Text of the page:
Well, as we've been talking about air vents, remove some of the oxygen that causes corrosion in that trap. There, it doesn't stop corrosion and only reduces it because you're only getting out some of the air, not all of the air now wet pipe, nitrogen, and inerting is a process. It's an event where we remove all of the oxygen and we replace it with nitrogen gas. Nitrogen gas is an inert gas, and therefore there's no correct corrosive activity to it. And it completely stops the corrosion process in the system. Now, if you're going to wet pipe nitrogen, every system, there are three things that you have to have. Number one, you've got to have a source of gas. The standard practice is to use nitrogen cylinders because they're relatively inexpensive. However, if you get into a large facility or a facility where they're doing a lot of work on a lot of sprinkler systems, there may be alternatives to nitrogen cylinders.

You might want to consider a large nitrogen generator. So you don't have to worry about the safety issues of handling those cylinders or the space that's needed. The other thing you need, as you need a removal van, you've got to have a way to get the oxygen molecules out of the system. The third thing is you've got to have a protocol. You got to have a method on how you're going to do it. The process itself is fairly simple. It's a three-step process where we drain the sprinkler system. We fill it full of nitrogen three times and exhausted, and then we fill it back up. It's a very easy process and event it's not continuous. And then once you've completed it, all you have to do is do everything as you normally have before. As long as you're flowing water, there's no issues. It's only if you have to drain that sprinkler system.

Is there anything different that you have to do now? The wet pipe nitrogen inerting vent is similar to the standard vent. It is lightweight. It only weighs about 10 pounds. It has the gauge where you can see it from the floor. If you can see if the primary float has failed, it is the complete assembly is UL listed. There's no an FM approved. There's no requirement to pipe it to a drain. The finger remember is that this is a manual process where we're using nitrogen gas to remove the oxygen. And any gas is left in the sprinkler system is non-corrosive. Now we've done a lot of, we've been doing the nitrogen inerting for over 10 years. And here's a case study. This is a big box store that they had 19 events. They spent close to $40,000 in repairs since 1994, the wet pipe nitrogen learning process was completed in March of 2016.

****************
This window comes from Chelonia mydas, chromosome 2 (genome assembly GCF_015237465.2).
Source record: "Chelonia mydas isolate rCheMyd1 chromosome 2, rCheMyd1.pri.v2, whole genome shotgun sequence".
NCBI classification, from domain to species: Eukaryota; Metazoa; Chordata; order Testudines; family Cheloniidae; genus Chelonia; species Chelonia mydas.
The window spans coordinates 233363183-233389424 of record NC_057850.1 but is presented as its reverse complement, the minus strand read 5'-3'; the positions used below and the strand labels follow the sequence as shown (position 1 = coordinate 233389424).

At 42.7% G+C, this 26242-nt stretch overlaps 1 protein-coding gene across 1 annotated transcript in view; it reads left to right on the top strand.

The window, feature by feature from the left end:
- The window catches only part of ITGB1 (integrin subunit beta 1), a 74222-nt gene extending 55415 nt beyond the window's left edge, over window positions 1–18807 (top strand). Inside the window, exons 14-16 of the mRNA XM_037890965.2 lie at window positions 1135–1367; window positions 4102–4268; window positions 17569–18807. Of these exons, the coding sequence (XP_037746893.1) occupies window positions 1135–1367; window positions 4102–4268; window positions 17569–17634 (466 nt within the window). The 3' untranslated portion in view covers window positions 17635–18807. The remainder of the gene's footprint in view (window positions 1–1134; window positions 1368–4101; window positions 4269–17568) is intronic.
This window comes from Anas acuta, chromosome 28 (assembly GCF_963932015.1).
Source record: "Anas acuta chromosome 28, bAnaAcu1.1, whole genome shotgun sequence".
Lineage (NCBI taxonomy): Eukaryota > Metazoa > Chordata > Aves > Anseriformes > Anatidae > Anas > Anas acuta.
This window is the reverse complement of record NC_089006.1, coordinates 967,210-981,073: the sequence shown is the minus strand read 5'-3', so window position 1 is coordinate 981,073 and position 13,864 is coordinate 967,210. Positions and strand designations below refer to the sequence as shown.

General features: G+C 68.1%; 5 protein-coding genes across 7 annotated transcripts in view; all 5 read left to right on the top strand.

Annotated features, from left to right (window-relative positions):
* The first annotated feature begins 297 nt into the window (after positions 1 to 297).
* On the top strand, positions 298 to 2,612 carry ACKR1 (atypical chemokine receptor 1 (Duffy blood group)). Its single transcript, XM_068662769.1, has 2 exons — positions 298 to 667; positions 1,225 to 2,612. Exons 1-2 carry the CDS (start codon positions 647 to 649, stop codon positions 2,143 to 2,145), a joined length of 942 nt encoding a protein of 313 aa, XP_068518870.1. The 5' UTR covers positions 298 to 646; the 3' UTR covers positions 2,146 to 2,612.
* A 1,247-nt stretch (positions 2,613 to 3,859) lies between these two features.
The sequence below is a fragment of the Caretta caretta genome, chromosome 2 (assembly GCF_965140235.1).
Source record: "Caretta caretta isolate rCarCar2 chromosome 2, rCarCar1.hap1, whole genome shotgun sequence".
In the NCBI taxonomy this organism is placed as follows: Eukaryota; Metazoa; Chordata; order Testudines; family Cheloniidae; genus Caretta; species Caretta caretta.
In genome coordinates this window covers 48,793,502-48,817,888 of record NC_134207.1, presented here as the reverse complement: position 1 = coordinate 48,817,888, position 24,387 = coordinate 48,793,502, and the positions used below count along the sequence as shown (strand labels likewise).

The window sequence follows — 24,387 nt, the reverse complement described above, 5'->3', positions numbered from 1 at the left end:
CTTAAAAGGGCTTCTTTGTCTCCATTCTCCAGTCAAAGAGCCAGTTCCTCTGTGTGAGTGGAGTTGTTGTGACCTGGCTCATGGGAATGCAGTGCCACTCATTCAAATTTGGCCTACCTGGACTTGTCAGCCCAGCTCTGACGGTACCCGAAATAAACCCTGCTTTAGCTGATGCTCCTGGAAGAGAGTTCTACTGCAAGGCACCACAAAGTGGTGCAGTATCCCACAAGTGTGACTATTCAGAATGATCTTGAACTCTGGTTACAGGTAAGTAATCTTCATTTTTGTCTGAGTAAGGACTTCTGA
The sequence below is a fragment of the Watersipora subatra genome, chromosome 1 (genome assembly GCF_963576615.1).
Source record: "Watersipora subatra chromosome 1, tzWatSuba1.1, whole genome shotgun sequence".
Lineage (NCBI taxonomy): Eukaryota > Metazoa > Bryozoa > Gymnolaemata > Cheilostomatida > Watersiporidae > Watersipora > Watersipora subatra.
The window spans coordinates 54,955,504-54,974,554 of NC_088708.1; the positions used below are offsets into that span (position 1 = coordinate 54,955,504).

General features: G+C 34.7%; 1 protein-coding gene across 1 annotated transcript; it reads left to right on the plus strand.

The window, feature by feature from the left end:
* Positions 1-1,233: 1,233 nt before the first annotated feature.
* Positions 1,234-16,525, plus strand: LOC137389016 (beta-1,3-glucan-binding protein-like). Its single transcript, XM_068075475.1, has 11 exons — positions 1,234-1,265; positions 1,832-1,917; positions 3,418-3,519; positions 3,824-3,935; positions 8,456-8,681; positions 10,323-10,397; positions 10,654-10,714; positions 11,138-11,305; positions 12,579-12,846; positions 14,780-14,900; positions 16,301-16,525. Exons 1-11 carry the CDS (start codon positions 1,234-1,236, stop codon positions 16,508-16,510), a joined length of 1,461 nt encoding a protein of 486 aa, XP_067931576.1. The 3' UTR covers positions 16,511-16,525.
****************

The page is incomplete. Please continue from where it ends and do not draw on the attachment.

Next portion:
They have not had any leaks since, and they did not replace any pipe at that time. Now in this picture, you can see the picture on the left is untreated water. This is what we're used to seeing out a nasty old black sprinkler water. The picture on the right is what it looks like after it's been nitrogen and nerdy, because the thing is, if there's no corrosion activity, there's no way for the color, the water to change colors. If the no water doesn't change colors, it comes out as clean as it went in. Now here's an actual video of them draining a sprinkler system. And by the way, they filled that water glass up with the water from the sprinkler system. I can't tell you if they drank out of that water glass or not, but it went in as clean as it, as it went, as it went in. And it did not stink now. So what did we learn today? Well, we've learned that number one, oxygen is the primary cause of corrosion and fire. Sprinkler systems. Number two, black steel is better than galvanized pipe for sprinkler systems. Number three, corrosion occurs at the air water interface on high points on wet pipe, sprinkler systems. Remember you got to have the combination of oxygen, water, and steel, all in the same locations. Number four, wet pipe, nitrogen and nerdy removes all oxygen from the wet pipe sprinkler systems.

We really appreciate your time for being with us today. If you have any questions, please call us or go to our website at There's a lot of information. There's case studies. There's white papers, a lot of information that's available to you. Please let us know if you have any questions and again, thank you for your time.

Topics: NFPA,, Corrosion, Featured Article, Video Blogs, Featured Blog, MCFP